Since –ve Palv is needed to inspire air, air current is –ve.

Conclusion: IPP, Palv and airflow become more –ve, V becomes more +ve.


Diaphragm relaxes and reduces pleural cavity, which increases IPP.

As IPP increases (becomes less –ve), it releases lungs and recoil forces push lung walls inwards.

As V of lungs ↓, Palv ↑

As airflow goes from high P to low P, air exits the lungs.

Since +ve Palv is needed to expire air, air current is +ve.

Conclusion: IPP, Palv and airflow become more +ve (with IPP still –ve), V more –ve.


- Surface tension was thus always opposite to IPP during inspiration and to recoil force during expiration.

- IPP is also –ve relative to Palv because alveoli are connected to atm by open tubes.

- In the curve, Palv begins with 0 (same P as atm), but IPP begins –ve.

- If IPP > atm, air current is always +ve (out of lungs) unless we take a forced breath to make maximum contraction, making IPP –ve, and allowing air to enter.

- If density and height are given, ∆P is calculated by: ∆P = ρ g h.

Analogy with Electricity


1) Ohm’s Law

a) Current

I = ∆v / R

I = q / t

I = Electric current (A)

∆v = Potential difference (V)

R = Electric resistance (Ω)

q / t = no. of charge flowing per unit time

b) Resistance

R = ∆v / I

R = (ρ L) / (π r2)

ρ = Resistivity (Ω.m)

L = Length of resistor (cm)

π r 2  = Area of resistor (cm2)

c) Work done

W = V I t (joule)

d) Power

Power = V I (watt)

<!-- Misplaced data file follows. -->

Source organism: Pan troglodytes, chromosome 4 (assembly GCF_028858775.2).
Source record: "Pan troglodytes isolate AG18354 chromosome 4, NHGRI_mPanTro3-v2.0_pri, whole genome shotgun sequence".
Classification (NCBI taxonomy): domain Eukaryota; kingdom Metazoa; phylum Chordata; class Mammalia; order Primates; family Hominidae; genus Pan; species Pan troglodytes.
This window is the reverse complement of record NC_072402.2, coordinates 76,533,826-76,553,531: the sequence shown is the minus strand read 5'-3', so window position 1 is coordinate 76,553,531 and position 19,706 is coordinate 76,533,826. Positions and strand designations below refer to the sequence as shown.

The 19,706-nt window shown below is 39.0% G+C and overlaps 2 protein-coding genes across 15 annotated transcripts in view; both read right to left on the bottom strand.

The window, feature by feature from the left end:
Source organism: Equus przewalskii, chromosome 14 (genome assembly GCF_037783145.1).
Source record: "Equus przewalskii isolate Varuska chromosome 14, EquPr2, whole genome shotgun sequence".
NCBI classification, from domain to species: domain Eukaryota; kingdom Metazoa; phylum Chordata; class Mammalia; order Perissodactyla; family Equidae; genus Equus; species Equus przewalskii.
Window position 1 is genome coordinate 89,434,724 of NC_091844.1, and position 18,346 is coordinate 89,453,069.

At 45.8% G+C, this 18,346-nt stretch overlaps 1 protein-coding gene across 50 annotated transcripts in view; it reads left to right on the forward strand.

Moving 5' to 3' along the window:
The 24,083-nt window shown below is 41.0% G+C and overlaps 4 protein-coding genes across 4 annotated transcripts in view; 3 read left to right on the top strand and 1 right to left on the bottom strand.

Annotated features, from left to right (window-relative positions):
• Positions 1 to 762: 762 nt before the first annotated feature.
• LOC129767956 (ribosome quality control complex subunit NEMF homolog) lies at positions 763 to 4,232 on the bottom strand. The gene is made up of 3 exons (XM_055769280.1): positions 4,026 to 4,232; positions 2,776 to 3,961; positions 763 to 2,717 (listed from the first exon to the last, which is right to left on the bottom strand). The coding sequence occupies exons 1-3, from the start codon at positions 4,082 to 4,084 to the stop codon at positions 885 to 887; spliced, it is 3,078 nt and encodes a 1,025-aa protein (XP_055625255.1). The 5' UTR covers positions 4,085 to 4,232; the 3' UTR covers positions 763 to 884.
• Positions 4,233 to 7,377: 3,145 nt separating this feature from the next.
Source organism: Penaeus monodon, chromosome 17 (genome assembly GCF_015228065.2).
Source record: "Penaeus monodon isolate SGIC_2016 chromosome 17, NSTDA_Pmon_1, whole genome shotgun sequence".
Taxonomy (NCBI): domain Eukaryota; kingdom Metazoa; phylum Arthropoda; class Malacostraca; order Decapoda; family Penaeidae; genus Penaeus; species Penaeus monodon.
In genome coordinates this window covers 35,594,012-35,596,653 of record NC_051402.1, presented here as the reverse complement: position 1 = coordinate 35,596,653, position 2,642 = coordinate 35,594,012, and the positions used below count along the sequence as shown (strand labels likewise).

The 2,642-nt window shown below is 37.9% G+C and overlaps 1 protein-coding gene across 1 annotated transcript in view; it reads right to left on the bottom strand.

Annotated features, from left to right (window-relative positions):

e) Series resistance

As current flows in various resistances,

I1 = I2

f) Parallel resistances

As current divides in different resistances,

1/ Rt = 1/R1 + 1/R2 + … + 1/R3

g) Capacitance

C = q / v

High capacitance = conserve a high no. of charges (q) for a low voltage (v).

2) Poiseuille’s Law

a) Current

Q = ∆P / R

Q = V / t

Q = Fluid current (mL/sec)

∆P = Pressure diff. (cm H2O)

R = Flow resistance (poise / cm3  )

V / t = Volume of particles flowing per unit time.

b) Resistance

R = ∆P / Q

R = (8 η L) / (π r 4)

η = Viscosity coeff. of fluid (poise)

L = Length of tube. (cm)

π r 4  = (cm4)

c) Work done

W = P Q t = P (V / t) t ----> W = P V (joule)

d) Power

Power = P Q = P (V / t)

Power = P V / t (watt)

e) Series resistance

As air flows in respiratory tree, from trachea to bronchi to alveoli,

Q1 = Q2 ----> V1 / t = V2 / t ----> (A1 L1) / t = (A2 L2) / t ----> A1 v1 = A2 v2

This is the continuity eqn. Air thus flows quickly in small areas and slowly in large areas.

f) Parallel resistances

As each bronchus divides into 2 of smaller sizes, and each divides into 2 and so on, forming generations: 1/ Rt = 1/R1 + 1/R2 + … + 1/R3

Note: in most generations of bronchi, the airway R decreases slightly. To do so, each bronchus has to divide into 2 bronchi with r2 > 0.84 r1. (if r2 = 0.84 r1, R is const.)

g) Capacitance

C = V / P

This is actually the compliance.

High compliance = great strain (V) for low stress (P).

E.g. C of lungs = 200 mL/ cm H2O.

If it is 50, when IPP makes suction of the wall, it doesn’t stretch enough and there is a problem in respiration.


The last table is valid for the flow of air in lungs and flow of blood in arteries.